From Microsoft 365 to the data center: Uncovering hidden opportunities to optimize your Microsoft estate
Discover three ways to maximize the value of your investment
The economic impact of COVID-19 has put pressure on CIOs to forge ahead with digital transformation on a leaner budget. According to a survey from PwC Strategy&, 41% of CIOs are aiming to cut costs by 30-40%.
Finding ways to run an optimized and efficient Microsoft estate is a good place to start.
Here are three ways to maximize the value of your Microsoft investment, including the most overlooked options and specific steps you can take.
1. Understand how Microsoft 365 (M365) subscriptions are used
In April 2020, Microsoft reported an average of 258 million Office 365 active monthly users, with 75 million daily active users of Teams alone. It’s likely that M365 subscriptions will account for a substantial and increasing proportion of your Microsoft estate.
But, if you don’t know how – or whether – your employees are using the software, it’s unlikely you’re getting the most out of your investment.
Many IT leaders assume that subscription software eliminates shelfware. However, the concept of shelfware as a service is over a decade old. Research by vendors and analysts suggests that an average of 25-30% of software subscriptions go unused, despite being paid for.
Contractual commitments may limit your ability to make substantial changes, but here are four actions you can take right now to gain control of your M365 spend:
- Identify unused subscriptions, or pinpoint situations where alternative solutions might better fulfill user needs
- Reassign existing unused subscriptions to new users
- Train users with un- or under-utilized functionality on how to get the most out of the solutions
- If you’re an Enterprise Agreement or Enterprise Subscription Agreement customer, consider negotiating a license reduction during the Microsoft true-up window (30 to 60 days before the enrollment anniversary date)
2. Revisit Windows Server’s transition to a core-based model
Windows Server Standard and Datacenter processor licenses were moved to a core-based model in 2016. Many organizations lacked the time and expertise to transition their employees’ existing licenses to the new model effectively.
There are still significant benefits to revisiting server licensing, particularly when transitioning to the cloud or running a hybrid environment. You must also keep track of earlier versions, licensing models, and product terms.
Kickstart your server license optimization through the following actions:
- Assess your current state; check which licenses are suitable for cloud use and assign licenses accordingly
- Consider utilizing the Azure Hybrid Use Benefit instead of investing in additional licensing for cloud instances – you could save up to 40% on running virtual machines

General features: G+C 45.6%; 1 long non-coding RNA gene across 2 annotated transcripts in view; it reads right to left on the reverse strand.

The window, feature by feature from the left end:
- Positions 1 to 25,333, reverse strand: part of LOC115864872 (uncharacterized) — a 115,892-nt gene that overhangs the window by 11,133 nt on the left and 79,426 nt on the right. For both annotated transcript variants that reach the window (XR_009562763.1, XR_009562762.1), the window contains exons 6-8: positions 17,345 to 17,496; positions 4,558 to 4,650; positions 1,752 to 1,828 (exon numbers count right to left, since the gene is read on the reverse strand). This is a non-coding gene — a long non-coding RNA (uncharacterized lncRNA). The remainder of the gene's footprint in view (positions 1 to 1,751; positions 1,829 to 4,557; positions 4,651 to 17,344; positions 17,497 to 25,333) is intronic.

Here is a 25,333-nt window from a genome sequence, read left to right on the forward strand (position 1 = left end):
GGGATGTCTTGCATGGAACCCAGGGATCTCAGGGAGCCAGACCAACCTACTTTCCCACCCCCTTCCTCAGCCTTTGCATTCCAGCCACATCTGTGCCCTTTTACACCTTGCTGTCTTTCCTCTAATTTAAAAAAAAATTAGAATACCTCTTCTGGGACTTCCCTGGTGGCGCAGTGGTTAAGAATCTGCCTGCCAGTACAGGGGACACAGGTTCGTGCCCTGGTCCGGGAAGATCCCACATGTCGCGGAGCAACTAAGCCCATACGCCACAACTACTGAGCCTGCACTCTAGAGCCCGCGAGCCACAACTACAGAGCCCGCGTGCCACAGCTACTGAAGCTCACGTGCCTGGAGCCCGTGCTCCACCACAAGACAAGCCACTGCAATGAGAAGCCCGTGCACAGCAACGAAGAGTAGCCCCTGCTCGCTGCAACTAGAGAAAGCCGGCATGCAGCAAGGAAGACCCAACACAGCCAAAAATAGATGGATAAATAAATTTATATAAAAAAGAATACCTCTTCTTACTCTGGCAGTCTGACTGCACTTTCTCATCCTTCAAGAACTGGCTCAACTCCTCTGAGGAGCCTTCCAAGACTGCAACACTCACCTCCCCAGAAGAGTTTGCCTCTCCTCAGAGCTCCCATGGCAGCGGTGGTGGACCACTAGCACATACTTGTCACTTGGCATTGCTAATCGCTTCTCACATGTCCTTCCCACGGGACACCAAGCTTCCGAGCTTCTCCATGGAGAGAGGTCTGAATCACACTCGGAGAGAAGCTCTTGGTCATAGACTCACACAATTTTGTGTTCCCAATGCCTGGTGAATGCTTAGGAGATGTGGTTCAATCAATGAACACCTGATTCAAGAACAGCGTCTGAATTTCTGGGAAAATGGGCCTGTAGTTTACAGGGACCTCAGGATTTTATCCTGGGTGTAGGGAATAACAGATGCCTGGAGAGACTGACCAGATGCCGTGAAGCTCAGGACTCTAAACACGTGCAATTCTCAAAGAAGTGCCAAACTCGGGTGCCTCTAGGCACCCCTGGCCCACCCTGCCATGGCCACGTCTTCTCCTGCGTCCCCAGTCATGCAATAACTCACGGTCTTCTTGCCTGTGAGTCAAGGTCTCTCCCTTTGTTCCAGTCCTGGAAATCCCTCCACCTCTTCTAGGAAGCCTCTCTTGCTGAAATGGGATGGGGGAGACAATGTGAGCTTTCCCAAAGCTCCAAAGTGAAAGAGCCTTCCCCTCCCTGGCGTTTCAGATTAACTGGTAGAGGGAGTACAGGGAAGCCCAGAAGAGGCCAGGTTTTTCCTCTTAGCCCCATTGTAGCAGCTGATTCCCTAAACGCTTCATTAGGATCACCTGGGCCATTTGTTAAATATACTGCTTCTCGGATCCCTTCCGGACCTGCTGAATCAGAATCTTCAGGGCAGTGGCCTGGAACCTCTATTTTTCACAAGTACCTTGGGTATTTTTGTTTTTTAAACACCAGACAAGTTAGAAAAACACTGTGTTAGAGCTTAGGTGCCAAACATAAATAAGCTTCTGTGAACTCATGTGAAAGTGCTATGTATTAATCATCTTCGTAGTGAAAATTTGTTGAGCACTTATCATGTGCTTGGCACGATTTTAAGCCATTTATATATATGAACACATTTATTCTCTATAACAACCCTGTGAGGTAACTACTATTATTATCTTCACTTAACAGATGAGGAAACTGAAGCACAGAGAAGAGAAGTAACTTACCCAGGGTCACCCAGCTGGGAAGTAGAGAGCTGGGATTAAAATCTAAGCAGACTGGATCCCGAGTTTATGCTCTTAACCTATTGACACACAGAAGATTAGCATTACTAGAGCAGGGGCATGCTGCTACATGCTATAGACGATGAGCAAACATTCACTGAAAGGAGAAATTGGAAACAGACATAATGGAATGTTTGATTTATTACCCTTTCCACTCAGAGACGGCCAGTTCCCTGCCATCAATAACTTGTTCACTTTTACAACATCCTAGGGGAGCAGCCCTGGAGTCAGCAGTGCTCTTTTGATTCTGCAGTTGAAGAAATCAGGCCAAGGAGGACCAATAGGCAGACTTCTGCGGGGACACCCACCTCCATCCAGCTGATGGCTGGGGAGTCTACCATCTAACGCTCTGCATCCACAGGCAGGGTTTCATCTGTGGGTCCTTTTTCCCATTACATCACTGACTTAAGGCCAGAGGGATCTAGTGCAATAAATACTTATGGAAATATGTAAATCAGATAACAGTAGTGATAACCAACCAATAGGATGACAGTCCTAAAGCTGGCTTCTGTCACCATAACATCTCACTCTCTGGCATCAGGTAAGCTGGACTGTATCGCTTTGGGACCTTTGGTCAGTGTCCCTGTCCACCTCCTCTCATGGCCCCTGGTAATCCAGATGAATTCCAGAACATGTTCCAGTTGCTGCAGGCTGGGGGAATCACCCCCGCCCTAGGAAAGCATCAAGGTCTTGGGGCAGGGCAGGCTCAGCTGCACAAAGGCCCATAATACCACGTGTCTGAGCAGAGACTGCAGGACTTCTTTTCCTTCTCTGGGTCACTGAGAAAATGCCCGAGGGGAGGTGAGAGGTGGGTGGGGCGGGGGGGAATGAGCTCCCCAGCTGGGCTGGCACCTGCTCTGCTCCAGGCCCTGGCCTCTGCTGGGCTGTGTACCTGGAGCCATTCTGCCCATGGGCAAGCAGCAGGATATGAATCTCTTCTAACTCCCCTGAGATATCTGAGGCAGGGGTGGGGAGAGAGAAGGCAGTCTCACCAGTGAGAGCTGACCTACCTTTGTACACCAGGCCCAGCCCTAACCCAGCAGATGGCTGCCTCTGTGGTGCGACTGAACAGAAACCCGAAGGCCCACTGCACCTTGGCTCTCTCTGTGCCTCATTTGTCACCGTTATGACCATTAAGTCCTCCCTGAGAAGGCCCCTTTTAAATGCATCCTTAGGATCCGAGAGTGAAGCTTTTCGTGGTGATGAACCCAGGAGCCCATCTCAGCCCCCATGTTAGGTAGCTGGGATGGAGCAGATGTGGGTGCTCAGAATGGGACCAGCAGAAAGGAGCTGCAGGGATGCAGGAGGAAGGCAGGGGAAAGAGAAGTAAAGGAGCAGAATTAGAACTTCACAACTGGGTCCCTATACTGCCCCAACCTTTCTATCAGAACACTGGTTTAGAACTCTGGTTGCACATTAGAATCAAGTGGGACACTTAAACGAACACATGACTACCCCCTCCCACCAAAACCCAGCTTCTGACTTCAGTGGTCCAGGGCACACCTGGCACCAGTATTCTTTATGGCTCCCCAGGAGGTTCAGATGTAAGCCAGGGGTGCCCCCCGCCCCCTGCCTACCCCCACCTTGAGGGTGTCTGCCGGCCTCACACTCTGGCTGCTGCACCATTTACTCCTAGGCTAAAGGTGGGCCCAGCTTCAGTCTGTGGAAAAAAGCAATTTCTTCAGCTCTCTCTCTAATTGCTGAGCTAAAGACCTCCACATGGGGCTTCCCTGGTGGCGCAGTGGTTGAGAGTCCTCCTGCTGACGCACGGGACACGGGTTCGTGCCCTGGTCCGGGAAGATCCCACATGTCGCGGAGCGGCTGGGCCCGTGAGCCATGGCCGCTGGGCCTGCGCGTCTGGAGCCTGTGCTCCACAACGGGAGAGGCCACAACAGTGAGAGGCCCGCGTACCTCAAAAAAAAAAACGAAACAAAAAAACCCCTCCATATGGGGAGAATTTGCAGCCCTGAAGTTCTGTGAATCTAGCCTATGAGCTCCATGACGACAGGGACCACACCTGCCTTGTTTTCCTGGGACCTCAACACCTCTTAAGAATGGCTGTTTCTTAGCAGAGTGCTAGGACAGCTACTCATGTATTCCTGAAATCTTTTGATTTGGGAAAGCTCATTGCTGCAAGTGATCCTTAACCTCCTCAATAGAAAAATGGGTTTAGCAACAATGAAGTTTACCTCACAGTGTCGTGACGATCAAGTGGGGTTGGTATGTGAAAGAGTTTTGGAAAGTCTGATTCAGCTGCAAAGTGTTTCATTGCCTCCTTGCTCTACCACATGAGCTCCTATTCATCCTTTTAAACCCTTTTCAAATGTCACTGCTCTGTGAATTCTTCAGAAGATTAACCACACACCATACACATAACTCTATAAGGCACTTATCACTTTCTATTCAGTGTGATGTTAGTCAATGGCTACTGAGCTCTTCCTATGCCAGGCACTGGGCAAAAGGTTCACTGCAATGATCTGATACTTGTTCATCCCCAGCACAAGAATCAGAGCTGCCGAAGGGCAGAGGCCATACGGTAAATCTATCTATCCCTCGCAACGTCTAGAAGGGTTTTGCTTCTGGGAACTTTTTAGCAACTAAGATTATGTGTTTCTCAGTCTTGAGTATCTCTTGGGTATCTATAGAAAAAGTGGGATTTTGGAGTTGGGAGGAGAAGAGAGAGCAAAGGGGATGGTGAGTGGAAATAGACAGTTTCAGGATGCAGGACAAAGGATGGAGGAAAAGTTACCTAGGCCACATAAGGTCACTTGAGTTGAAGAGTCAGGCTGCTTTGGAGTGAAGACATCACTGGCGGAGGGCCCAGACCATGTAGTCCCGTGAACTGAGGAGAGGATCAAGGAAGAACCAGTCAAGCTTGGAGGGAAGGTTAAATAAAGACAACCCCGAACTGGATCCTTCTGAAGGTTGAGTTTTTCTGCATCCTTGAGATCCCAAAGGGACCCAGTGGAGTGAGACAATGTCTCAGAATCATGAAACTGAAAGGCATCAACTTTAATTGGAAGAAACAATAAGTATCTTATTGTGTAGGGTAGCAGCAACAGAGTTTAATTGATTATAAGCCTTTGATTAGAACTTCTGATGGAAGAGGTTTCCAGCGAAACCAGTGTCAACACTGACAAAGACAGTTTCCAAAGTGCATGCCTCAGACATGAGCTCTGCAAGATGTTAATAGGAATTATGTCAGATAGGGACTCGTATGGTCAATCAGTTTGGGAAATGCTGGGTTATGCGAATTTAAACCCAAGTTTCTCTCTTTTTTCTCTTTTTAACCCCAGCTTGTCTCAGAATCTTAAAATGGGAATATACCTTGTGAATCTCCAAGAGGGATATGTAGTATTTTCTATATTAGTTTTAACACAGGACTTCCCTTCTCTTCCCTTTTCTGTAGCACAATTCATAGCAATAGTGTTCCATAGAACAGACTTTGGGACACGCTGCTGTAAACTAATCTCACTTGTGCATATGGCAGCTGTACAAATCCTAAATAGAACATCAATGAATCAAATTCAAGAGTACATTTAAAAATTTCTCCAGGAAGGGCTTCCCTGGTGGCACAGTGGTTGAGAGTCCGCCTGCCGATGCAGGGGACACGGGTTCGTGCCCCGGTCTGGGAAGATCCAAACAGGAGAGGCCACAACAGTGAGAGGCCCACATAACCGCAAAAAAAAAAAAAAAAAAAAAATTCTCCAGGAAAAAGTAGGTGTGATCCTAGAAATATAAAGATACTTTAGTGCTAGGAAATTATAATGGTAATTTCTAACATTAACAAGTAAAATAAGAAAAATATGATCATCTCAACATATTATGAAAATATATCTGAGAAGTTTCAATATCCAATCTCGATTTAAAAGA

- Identify the best way to use active Software Assurance to right-size your Windows Server environment
3. Ensure your SQL deployments are efficiently licensed
SQL is one of Microsoft’s most expensive products, and it has complicated licensing rules.
Yet, many inventory solutions today still don’t support the automatic identification of SQL editions. This makes it difficult to determine if your SQL deployments are licensed efficiently.
Optimizing SQL licensing requires careful assessment of your SQL infrastructure. Without specialized licensing knowledge, you may struggle to know if you’re taking full advantage of things like clustering, virtualization, and license mobility options.
To properly evaluate the economics of an Azure migration, you’ll first need to understand your on-premises inventory. Here are a few recommendations to help identify savings:
- Consider Infrastructure as a service (IaaS) or Platform as a service (PaaS) options: With Azure Hybrid Use Benefit for SQL, you can get a reduced rate by leveraging Software Assurance on perpetual licenses
- Decommission hardware over the three-year agreement period and make SQL purchases reduction-eligible under the Server and Cloud Enrollment (SCE) agreement
- Check whether licensing through Azure and/or bring your own license (BYOL) is more cost effective
There’s a better way to optimize your Microsoft investments
Microsoft licensing can be inherently complicated. But you don’t have to do it alone.
A good software partner can help you optimize your Microsoft licenses at each stage of the software lifecycle, while offering you additional expertise to augment your own team’s knowledge.
SHI has a range of in-house IT asset management (ITAM) and software asset management (SAM) services to support your license purchases, from providing visibility of your deployments to working out the best licensing for your particular requirements.
Danielle Kraft contributed to this post.